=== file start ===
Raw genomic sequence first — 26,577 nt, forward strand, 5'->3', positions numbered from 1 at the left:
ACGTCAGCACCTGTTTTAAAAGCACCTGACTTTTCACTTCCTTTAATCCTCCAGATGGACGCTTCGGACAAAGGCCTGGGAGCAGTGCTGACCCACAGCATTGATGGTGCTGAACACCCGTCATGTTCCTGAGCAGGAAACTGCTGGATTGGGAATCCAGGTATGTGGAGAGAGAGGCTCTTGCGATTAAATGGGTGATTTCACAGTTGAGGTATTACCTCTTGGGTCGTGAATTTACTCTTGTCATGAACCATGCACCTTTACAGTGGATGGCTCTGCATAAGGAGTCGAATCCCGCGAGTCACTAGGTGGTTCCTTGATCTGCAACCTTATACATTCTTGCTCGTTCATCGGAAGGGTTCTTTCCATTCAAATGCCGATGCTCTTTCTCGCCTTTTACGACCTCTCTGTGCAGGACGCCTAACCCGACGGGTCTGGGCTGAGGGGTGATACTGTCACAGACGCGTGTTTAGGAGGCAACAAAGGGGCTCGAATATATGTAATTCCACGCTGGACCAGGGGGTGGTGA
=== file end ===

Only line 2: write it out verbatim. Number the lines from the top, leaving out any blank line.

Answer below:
ACGTCAGCACCTGTTTTAAAAGCACCTGACTTTTCACTTCCTTTAATCCTCCAGATGGACGCTTCGGACAAAGGCCTGGGAGCAGTGCTGACCCACAGCATTGATGGTGCTGAACACCCGTCATGTTCCTGAGCAGGAAACTGCTGGATTGGGAATCCAGGTATGTGGAGAGAGAGGCTCTTGCGATTAAATGGGTGATTTCACAGTTGAGGTATTACCTCTTGGGTCGTGAATTTACTCTTGTCATGAACCATGCACCTTTACAGTGGATGGCTCTGCATAAGGAGTCGAATCCCGCGAGTCACTAGGTGGTTCCTTGATCTGCAACCTTATACATTCTTGCTCGTTCATCGGAAGGGTTCTTTCCATTCAAATGCCGATGCTCTTTCTCGCCTTTTACGACCTCTCTGTGCAGGACGCCTAACCCGACGGGTCTGGGCTGAGGGGTGATACTGTCACAGACGCGTGTTTAGGAGGCAACAAAGGGGCTCGAATATATGTAATTCCACGCTGGACCAGGGGGTGGTGA